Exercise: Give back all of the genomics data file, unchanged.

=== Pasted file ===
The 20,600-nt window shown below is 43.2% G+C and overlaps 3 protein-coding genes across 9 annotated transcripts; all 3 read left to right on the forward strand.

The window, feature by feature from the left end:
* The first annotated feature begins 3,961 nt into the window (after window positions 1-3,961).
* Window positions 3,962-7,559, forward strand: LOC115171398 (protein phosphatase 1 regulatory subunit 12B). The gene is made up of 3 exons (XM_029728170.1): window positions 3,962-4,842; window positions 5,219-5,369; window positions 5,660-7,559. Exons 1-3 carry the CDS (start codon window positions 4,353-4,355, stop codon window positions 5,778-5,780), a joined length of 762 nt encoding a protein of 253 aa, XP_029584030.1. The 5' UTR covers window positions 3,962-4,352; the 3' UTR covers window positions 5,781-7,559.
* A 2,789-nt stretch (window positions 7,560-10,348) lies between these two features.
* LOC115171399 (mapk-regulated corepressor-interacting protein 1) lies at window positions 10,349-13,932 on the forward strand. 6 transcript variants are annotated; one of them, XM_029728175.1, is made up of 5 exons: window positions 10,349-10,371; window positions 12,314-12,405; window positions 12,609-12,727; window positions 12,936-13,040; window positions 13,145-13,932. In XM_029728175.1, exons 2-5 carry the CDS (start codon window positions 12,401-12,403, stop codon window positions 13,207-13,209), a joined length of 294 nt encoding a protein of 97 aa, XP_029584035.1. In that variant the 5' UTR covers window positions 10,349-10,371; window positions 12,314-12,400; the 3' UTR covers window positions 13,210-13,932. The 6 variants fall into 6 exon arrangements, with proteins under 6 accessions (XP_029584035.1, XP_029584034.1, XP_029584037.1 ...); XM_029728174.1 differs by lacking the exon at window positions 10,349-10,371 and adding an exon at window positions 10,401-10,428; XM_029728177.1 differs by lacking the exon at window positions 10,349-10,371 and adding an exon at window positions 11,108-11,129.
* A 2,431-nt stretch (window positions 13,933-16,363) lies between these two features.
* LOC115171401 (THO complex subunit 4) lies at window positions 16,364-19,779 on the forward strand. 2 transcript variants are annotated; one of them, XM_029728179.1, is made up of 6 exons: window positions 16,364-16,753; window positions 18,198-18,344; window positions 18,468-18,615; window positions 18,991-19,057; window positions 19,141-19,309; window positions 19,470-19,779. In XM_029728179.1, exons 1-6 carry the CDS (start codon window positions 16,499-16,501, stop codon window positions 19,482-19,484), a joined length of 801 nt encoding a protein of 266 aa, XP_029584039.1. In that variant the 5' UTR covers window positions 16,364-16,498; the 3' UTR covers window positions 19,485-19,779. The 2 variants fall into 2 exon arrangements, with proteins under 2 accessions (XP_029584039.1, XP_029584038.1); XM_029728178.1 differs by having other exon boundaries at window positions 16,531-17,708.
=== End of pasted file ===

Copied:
The 20,600-nt window shown below is 43.2% G+C and overlaps 3 protein-coding genes across 9 annotated transcripts; all 3 read left to right on the forward strand.

The window, feature by feature from the left end:
* The first annotated feature begins 3,961 nt into the window (after window positions 1-3,961).
* Window positions 3,962-7,559, forward strand: LOC115171398 (protein phosphatase 1 regulatory subunit 12B). The gene is made up of 3 exons (XM_029728170.1): window positions 3,962-4,842; window positions 5,219-5,369; window positions 5,660-7,559. Exons 1-3 carry the CDS (start codon window positions 4,353-4,355, stop codon window positions 5,778-5,780), a joined length of 762 nt encoding a protein of 253 aa, XP_029584030.1. The 5' UTR covers window positions 3,962-4,352; the 3' UTR covers window positions 5,781-7,559.
* A 2,789-nt stretch (window positions 7,560-10,348) lies between these two features.
* LOC115171399 (mapk-regulated corepressor-interacting protein 1) lies at window positions 10,349-13,932 on the forward strand. 6 transcript variants are annotated; one of them, XM_029728175.1, is made up of 5 exons: window positions 10,349-10,371; window positions 12,314-12,405; window positions 12,609-12,727; window positions 12,936-13,040; window positions 13,145-13,932. In XM_029728175.1, exons 2-5 carry the CDS (start codon window positions 12,401-12,403, stop codon window positions 13,207-13,209), a joined length of 294 nt encoding a protein of 97 aa, XP_029584035.1. In that variant the 5' UTR covers window positions 10,349-10,371; window positions 12,314-12,400; the 3' UTR covers window positions 13,210-13,932. The 6 variants fall into 6 exon arrangements, with proteins under 6 accessions (XP_029584035.1, XP_029584034.1, XP_029584037.1 ...); XM_029728174.1 differs by lacking the exon at window positions 10,349-10,371 and adding an exon at window positions 10,401-10,428; XM_029728177.1 differs by lacking the exon at window positions 10,349-10,371 and adding an exon at window positions 11,108-11,129.
* A 2,431-nt stretch (window positions 13,933-16,363) lies between these two features.
* LOC115171401 (THO complex subunit 4) lies at window positions 16,364-19,779 on the forward strand. 2 transcript variants are annotated; one of them, XM_029728179.1, is made up of 6 exons: window positions 16,364-16,753; window positions 18,198-18,344; window positions 18,468-18,615; window positions 18,991-19,057; window positions 19,141-19,309; window positions 19,470-19,779. In XM_029728179.1, exons 1-6 carry the CDS (start codon window positions 16,499-16,501, stop codon window positions 19,482-19,484), a joined length of 801 nt encoding a protein of 266 aa, XP_029584039.1. In that variant the 5' UTR covers window positions 16,364-16,498; the 3' UTR covers window positions 19,485-19,779. The 2 variants fall into 2 exon arrangements, with proteins under 2 accessions (XP_029584039.1, XP_029584038.1); XM_029728178.1 differs by having other exon boundaries at window positions 16,531-17,708.